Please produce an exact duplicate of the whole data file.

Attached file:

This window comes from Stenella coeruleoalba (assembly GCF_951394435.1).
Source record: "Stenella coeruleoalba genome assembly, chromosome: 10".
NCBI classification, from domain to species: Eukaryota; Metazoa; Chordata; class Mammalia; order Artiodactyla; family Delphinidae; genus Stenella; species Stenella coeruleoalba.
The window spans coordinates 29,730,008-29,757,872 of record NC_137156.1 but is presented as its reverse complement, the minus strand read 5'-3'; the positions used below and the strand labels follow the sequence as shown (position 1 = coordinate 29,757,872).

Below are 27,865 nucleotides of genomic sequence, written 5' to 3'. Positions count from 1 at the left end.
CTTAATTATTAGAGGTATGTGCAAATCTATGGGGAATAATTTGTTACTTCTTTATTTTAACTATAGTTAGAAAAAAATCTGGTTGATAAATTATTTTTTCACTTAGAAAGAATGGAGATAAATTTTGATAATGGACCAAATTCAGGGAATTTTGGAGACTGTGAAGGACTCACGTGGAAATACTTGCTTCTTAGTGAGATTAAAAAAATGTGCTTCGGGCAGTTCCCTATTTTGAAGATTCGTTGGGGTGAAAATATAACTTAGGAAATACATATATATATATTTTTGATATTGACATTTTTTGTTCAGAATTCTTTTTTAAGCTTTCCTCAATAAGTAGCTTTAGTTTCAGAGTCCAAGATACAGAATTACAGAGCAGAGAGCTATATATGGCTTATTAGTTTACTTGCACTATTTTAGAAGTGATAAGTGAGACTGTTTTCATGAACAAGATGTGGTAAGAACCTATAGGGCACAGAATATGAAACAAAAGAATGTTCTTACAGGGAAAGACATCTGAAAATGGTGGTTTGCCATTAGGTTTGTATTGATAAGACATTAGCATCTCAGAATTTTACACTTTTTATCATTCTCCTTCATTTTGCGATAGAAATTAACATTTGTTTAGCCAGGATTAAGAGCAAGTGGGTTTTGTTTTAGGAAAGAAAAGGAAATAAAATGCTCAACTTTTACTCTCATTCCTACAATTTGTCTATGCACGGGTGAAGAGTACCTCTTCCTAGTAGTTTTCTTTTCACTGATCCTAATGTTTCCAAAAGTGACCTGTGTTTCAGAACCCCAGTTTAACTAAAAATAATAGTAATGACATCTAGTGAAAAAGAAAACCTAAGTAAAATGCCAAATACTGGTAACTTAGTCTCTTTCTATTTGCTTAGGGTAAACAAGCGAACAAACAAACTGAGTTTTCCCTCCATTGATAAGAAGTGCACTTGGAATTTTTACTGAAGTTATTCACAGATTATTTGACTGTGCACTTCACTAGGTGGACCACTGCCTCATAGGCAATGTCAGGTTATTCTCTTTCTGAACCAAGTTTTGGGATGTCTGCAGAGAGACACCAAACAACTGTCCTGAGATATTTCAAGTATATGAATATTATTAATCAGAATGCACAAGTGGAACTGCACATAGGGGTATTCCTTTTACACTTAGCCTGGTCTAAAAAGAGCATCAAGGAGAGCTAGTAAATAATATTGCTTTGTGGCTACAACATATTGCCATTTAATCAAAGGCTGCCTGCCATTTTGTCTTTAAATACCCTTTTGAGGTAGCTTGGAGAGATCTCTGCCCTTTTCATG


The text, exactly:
This window comes from Stenella coeruleoalba (assembly GCF_951394435.1).
Source record: "Stenella coeruleoalba genome assembly, chromosome: 10".
NCBI classification, from domain to species: Eukaryota; Metazoa; Chordata; class Mammalia; order Artiodactyla; family Delphinidae; genus Stenella; species Stenella coeruleoalba.
The window spans coordinates 29,730,008-29,757,872 of record NC_137156.1 but is presented as its reverse complement, the minus strand read 5'-3'; the positions used below and the strand labels follow the sequence as shown (position 1 = coordinate 29,757,872).

Below are 27,865 nucleotides of genomic sequence, written 5' to 3'. Positions count from 1 at the left end.
CTTAATTATTAGAGGTATGTGCAAATCTATGGGGAATAATTTGTTACTTCTTTATTTTAACTATAGTTAGAAAAAAATCTGGTTGATAAATTATTTTTTCACTTAGAAAGAATGGAGATAAATTTTGATAATGGACCAAATTCAGGGAATTTTGGAGACTGTGAAGGACTCACGTGGAAATACTTGCTTCTTAGTGAGATTAAAAAAATGTGCTTCGGGCAGTTCCCTATTTTGAAGATTCGTTGGGGTGAAAATATAACTTAGGAAATACATATATATATATTTTTGATATTGACATTTTTTGTTCAGAATTCTTTTTTAAGCTTTCCTCAATAAGTAGCTTTAGTTTCAGAGTCCAAGATACAGAATTACAGAGCAGAGAGCTATATATGGCTTATTAGTTTACTTGCACTATTTTAGAAGTGATAAGTGAGACTGTTTTCATGAACAAGATGTGGTAAGAACCTATAGGGCACAGAATATGAAACAAAAGAATGTTCTTACAGGGAAAGACATCTGAAAATGGTGGTTTGCCATTAGGTTTGTATTGATAAGACATTAGCATCTCAGAATTTTACACTTTTTATCATTCTCCTTCATTTTGCGATAGAAATTAACATTTGTTTAGCCAGGATTAAGAGCAAGTGGGTTTTGTTTTAGGAAAGAAAAGGAAATAAAATGCTCAACTTTTACTCTCATTCCTACAATTTGTCTATGCACGGGTGAAGAGTACCTCTTCCTAGTAGTTTTCTTTTCACTGATCCTAATGTTTCCAAAAGTGACCTGTGTTTCAGAACCCCAGTTTAACTAAAAATAATAGTAATGACATCTAGTGAAAAAGAAAACCTAAGTAAAATGCCAAATACTGGTAACTTAGTCTCTTTCTATTTGCTTAGGGTAAACAAGCGAACAAACAAACTGAGTTTTCCCTCCATTGATAAGAAGTGCACTTGGAATTTTTACTGAAGTTATTCACAGATTATTTGACTGTGCACTTCACTAGGTGGACCACTGCCTCATAGGCAATGTCAGGTTATTCTCTTTCTGAACCAAGTTTTGGGATGTCTGCAGAGAGACACCAAACAACTGTCCTGAGATATTTCAAGTATATGAATATTATTAATCAGAATGCACAAGTGGAACTGCACATAGGGGTATTCCTTTTACACTTAGCCTGGTCTAAAAAGAGCATCAAGGAGAGCTAGTAAATAATATTGCTTTGTGGCTACAACATATTGCCATTTAATCAAAGGCTGCCTGCCATTTTGTCTTTAAATACCCTTTTGAGGTAGCTTGGAGAGATCTCTGCCCTTTTCATG